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Dirty-South Blues Harp forum: wail on! > Morning All Around Us
Morning All Around Us
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WinslowYerxa
1683 posts
Apr 09, 2020
3:40 PM
To offer a little comfort and some outdoor views during shelter in place, my newest video, Morning All Around Us:




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Harmonica lessons with one of the world's foremost experts
Check out my blog and other goodies at winslowyerxa.com
Harmonica For Dummies, Second Edition with tons of new stuff
SPAH 2020 convention in Saint Louis, August 11-15

Last Edited by WinslowYerxa on Apr 09, 2020 3:47 PM
kudzurunner
6641 posts
Apr 09, 2020
8:26 PM
That's great. Very hip. The harmonica nerds among us will wonder how you handled that repeated half-step modulation on the front end. My ears aren't good enough to know. Do tell!

Normal people will just listen and feel it, soaking it all in. And that's an even better way of appreciating it. A world waking up.


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Beyond the Crossroads: The Devil and the Blues Tradition
WinslowYerxa
1684 posts
Apr 10, 2020
8:38 AM
Hi, Adam.

Thanks for asking about the harp(s) I used on that.

True, I didn't create this tune for reasons of nerdiness; the means I used were just the tools that created the set of potentials that made this particular tune possible.

The answer to your question, though, is kind of complicated and nerdy:

The background harps you hear are chromatics. But the foreground one playing the main melody and chords is a pair of diatonics in a Brendan Power Switch-Harp assembly that lets you yoke two harps together and switch back and forth between them with a slider assembly similar to that of a chromatic harmonica.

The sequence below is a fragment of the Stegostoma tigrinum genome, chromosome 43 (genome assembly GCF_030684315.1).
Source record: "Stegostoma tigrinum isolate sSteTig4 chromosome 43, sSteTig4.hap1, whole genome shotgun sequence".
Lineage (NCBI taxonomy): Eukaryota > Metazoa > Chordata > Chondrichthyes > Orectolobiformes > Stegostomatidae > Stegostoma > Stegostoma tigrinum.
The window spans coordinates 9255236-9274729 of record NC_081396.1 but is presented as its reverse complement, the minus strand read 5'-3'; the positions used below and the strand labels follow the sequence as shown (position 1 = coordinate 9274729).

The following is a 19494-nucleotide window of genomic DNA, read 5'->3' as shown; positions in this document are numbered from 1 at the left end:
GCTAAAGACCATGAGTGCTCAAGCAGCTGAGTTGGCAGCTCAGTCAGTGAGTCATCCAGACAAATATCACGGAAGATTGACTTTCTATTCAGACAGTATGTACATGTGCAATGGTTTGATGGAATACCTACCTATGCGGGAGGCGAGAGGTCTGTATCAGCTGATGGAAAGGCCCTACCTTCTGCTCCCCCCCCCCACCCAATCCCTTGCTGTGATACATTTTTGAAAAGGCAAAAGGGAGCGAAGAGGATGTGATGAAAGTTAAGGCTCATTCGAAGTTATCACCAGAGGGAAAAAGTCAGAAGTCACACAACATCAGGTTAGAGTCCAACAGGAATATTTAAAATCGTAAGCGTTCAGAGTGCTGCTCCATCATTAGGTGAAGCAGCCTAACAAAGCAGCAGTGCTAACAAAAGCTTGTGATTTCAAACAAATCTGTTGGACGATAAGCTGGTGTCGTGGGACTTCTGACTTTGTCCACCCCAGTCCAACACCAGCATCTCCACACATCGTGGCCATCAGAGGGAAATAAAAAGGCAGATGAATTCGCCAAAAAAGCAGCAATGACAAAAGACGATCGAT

But that's not the complicated part.

The two harps are in a Magic Harp tuning that plays a pentatonic scale, with the result that the chords are voiced mostly in fourths. I call this pentaquartal tuning, penta for the five-note scale, and quartal for the quartal chords (i.e., consisting of intervals of a fourth).

For instance, a C pentaquartal harp migh start on E as blow 1 and then go:

E A D G C (which is the C major pentatonic voiced all in fourths, and then repeat E A D G C again. At the point where th pattern repeats, you do get C to E (a third) and you also get G-C-E (a C major chord) as well as C-E-A (an A minor chord). But everything else is this stack of fourths. (The draw notes are the same note sequence, but starting on G as Draw 1.)

The two harps in the Switch-Harp I used for this are in D and Bb pentaquartal tuning, with both having the starting note of D below Middle C in Hole 1 Blow. That D (the only note in common between the two scales) gives the common top note in the alternating D and Eb chords in the intro and outtro.

The chord progression on the main part of the tune is D - G (played mostly on the D harp), to G minor, Bb, and Eb (played on the Bb harp) back to D (back to the D harp). The intro you mention is just D and Eb chords alternating, using the D harp for D and the Bb harp for Eb. The interlude, mostly guitar with chromatic in the background, is Bmi7 - G - Eb - Ab - Asus. I could have handled that with the pentaquartal combo but chose to give that to guitar for a breather from out-front harmonica.

I've used other pentaquartal combinations, such as C and Eb for the song Done and Moving On, which I performed live at the SPAH convention, and a single one in C that I used for my recording of Soulagement, which I'll post tomorrow.----------
Harmonica lessons with one of the world's foremost experts
Check out my blog and other goodies at winslowyerxa.com
Harmonica For Dummies, Second Edition with tons of new stuff
SPAH 2020 convention in Saint Louis, August 11-15

Last Edited by WinslowYerxa on Apr 10, 2020 12:26 PM


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